The Dragon’s Egg Too Tough To Crack
Boulders Ahead: Perseverance looks out over a field of boulders, snapping this image with its Left Mastcam on Sol 868 (July 30, 2023). Credits: NASA/JPL-Caltech/ASU. Download image ›

Perseverance spent this week on Mars roving across the top of the Jezero fan- from Mount Meeker to Dream Lake- in search of yet another sample for return to Earth. This upper region known as Lobe K is expected to contain some of the most recently deposited materials within the delta sequence, providing the opportunity to place both upper and lower bounds on the timing of aqueous activity that built the fan. Another interesting feature of this region includes an array of boulders that dot this region. These rocks are compelling because they are thought to have been sourced outside the watershed, transported from afar by the water that flowed into Jezero crater long ago. After sampling in-place material from Lobe K, the team plans to collect a core from one of these boulders. With this target, scientists hope to gain insight into both local and distal geologic history, including the geochemical conditions where the boulder formed, depositional processes that brought this material to Jezero, and environmental changes that have occurred since emplacement. Since these large rocks are thought to have been transported to the region after the fan formed and set down on top of the Lobe K material, this sample will help scientists better understand how Jezero and the Martian environment continued to evolve throughout time. Boulders are also great rocks for performing geochronological analyses!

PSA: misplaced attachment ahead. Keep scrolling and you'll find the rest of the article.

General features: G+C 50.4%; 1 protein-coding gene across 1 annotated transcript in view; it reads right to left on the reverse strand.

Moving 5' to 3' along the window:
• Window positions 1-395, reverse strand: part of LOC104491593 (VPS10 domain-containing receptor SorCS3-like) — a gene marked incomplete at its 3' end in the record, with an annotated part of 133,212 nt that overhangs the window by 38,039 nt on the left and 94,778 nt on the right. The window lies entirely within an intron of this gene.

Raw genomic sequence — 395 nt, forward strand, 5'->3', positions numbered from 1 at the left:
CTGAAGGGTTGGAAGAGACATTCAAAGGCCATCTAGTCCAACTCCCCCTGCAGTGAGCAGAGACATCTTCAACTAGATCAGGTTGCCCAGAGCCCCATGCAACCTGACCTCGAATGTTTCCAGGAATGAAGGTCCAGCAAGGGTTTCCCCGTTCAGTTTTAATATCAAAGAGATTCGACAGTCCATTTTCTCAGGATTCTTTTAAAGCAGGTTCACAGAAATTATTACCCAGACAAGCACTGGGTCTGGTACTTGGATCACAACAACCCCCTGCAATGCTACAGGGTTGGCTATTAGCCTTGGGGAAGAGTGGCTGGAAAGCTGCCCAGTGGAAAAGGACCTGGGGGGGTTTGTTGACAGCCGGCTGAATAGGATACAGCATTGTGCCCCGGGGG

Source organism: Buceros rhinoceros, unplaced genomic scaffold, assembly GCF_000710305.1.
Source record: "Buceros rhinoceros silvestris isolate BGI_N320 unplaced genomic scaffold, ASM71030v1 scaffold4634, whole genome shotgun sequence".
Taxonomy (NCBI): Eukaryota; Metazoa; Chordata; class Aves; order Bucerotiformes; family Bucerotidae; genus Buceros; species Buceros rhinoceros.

There may be an abundance of compelling targets in Lobe K, but collecting a sample from this lithology has presented a challenge. The last core Perseverance drilled was a conglomerate called Otis Peak at the Onahu outcrop, and the soft and crumbly nature of this outcrop meant that several attempts were required before the team was able to successfully collect a core. Now it’s a different story- these rocks are much harder. Perseverance initially performed abrasion and proximity science on a target called Dragon’s Egg in preparation to sample the adjacent Lost Lake, but the rock was so hard that the abrasion bit was only able to partially grind into the target, and the drilling bit was unable to dig deep enough to collect a core with the required 2.5 cm length. The team decided to leave the workspace- with a trove of data from the Dragon’s Egg abrasion prox sci in hand- and head to Dream Lake to look for another Lobe K rock to sample. These rocks may be tough, but Perseverance is tougher and won’t give up until the core is secured!

About This Blog

These blog updates are provided by self-selected Mars 2020 mission team members who love to share what Perseverance is doing with the public.

Dates of planned rover activities described in these blogs are subject to change due to a variety of factors related to the Martian environment, communication relays and rover status.

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  • Mariah Baker
    Planetary Scientist, Smithsonian National Air & Space Museum
    Washington, DC
  • Matthew Brand
    SuperCam/ChemCam Engineer, Los Alamos National LaboratoryLos Alamos National Laboratory
  • Sawyer Brooks
    Docking Systems Engineer, NASA/JPL
    Pasadena, CA
  • Adrian Brown
    Deputy Program Scientist, NASA HQ